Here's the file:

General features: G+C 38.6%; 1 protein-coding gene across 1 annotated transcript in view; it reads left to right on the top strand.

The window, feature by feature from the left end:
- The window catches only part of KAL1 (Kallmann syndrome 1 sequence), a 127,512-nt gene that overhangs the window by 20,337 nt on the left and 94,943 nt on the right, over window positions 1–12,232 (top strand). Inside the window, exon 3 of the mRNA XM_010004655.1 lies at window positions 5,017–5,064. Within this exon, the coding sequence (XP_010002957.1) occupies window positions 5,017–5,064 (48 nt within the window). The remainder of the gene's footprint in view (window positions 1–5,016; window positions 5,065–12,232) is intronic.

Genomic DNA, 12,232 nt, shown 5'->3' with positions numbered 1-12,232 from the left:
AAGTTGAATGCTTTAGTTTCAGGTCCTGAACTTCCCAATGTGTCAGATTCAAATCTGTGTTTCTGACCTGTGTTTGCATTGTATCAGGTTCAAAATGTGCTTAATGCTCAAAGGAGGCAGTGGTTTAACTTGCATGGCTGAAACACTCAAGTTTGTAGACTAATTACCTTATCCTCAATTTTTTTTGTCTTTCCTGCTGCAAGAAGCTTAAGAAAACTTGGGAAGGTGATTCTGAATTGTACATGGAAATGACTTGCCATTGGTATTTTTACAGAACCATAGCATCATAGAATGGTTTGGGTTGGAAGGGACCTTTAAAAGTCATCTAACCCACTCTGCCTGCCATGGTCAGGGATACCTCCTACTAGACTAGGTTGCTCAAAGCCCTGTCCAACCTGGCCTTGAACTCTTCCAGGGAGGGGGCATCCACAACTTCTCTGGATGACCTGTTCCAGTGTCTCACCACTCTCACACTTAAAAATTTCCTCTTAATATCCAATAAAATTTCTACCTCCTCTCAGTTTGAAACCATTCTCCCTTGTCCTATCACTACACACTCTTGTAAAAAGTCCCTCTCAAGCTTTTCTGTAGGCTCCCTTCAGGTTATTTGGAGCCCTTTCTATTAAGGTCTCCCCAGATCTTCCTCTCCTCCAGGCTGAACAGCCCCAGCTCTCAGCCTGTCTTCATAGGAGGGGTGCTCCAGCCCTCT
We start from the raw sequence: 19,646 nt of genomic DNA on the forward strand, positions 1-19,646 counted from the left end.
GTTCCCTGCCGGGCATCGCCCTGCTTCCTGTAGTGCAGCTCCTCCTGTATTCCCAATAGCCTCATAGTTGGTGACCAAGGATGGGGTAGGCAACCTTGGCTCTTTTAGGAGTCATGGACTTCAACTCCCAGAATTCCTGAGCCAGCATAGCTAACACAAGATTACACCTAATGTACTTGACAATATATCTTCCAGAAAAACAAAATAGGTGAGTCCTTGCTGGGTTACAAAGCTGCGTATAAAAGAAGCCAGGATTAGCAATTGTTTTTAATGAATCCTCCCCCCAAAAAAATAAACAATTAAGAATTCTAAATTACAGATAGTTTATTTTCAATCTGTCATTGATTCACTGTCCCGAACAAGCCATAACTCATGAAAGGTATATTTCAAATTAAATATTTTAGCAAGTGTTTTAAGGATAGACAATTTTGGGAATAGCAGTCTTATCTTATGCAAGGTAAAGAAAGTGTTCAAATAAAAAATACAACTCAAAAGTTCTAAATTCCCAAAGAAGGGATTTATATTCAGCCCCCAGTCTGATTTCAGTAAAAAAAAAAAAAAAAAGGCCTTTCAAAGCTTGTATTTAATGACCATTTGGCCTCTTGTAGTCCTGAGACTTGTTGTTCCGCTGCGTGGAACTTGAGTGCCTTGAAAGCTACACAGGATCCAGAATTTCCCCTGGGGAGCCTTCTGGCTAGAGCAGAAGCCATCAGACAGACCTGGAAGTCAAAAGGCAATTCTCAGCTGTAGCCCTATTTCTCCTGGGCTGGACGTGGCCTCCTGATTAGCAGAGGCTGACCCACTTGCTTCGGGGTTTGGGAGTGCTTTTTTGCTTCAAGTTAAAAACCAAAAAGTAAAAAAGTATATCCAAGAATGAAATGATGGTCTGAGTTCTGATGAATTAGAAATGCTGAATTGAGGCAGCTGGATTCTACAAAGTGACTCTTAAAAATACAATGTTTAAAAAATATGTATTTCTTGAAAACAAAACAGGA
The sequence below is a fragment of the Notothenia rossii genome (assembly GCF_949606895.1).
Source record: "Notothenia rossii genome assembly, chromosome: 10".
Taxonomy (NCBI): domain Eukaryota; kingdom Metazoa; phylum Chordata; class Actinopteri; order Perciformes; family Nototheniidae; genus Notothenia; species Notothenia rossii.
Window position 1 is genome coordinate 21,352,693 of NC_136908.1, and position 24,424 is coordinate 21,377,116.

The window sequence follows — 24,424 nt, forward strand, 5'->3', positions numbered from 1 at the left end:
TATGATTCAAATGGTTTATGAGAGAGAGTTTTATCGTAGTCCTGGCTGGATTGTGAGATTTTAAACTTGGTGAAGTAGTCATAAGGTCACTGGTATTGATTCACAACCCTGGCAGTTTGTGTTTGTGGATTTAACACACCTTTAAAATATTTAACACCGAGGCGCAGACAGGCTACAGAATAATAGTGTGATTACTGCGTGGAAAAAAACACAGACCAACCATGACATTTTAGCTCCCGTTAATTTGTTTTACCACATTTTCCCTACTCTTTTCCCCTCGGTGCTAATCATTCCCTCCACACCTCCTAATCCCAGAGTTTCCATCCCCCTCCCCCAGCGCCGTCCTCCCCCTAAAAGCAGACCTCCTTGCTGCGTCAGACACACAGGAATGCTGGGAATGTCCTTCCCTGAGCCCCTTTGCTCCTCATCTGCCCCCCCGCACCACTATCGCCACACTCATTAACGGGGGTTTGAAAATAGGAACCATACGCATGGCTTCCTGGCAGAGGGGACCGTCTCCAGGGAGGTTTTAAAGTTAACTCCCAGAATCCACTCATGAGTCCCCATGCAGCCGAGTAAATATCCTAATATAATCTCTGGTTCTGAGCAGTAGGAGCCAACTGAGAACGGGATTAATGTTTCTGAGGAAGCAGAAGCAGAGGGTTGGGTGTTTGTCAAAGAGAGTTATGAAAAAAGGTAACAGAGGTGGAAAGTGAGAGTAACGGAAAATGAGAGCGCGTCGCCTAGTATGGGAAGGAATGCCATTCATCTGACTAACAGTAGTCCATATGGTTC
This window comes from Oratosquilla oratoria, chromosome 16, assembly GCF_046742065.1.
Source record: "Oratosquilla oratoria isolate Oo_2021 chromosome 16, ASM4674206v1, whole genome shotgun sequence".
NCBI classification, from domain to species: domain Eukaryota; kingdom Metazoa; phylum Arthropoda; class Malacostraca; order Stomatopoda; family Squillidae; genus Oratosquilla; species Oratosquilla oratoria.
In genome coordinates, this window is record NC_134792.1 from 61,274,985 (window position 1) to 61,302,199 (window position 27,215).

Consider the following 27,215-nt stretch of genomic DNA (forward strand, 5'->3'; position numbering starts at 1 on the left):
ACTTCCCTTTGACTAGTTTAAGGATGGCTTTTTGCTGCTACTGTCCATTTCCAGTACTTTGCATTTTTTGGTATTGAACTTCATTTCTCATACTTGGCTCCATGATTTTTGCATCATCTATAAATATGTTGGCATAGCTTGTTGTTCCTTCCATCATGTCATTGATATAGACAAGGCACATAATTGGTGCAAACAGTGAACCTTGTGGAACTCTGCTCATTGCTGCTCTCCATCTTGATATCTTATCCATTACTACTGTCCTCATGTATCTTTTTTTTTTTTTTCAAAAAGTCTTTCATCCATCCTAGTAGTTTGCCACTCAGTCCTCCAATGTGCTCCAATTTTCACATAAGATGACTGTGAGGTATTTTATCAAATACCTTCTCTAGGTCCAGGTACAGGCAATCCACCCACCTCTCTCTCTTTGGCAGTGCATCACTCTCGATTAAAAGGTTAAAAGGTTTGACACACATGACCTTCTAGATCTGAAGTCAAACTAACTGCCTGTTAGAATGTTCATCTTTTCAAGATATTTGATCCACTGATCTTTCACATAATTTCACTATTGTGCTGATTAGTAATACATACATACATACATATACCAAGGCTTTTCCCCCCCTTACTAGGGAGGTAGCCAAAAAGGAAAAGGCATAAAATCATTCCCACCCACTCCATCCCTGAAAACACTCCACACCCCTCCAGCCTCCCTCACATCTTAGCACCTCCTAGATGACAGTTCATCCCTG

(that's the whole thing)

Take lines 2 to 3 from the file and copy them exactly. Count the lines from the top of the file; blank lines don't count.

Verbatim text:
The window, feature by feature from the left end:
- The window catches only part of KAL1 (Kallmann syndrome 1 sequence), a 127,512-nt gene that overhangs the window by 20,337 nt on the left and 94,943 nt on the right, over window positions 1–12,232 (top strand). Inside the window, exon 3 of the mRNA XM_010004655.1 lies at window positions 5,017–5,064. Within this exon, the coding sequence (XP_010002957.1) occupies window positions 5,017–5,064 (48 nt within the window). The remainder of the gene's footprint in view (window positions 1–5,016; window positions 5,065–12,232) is intronic.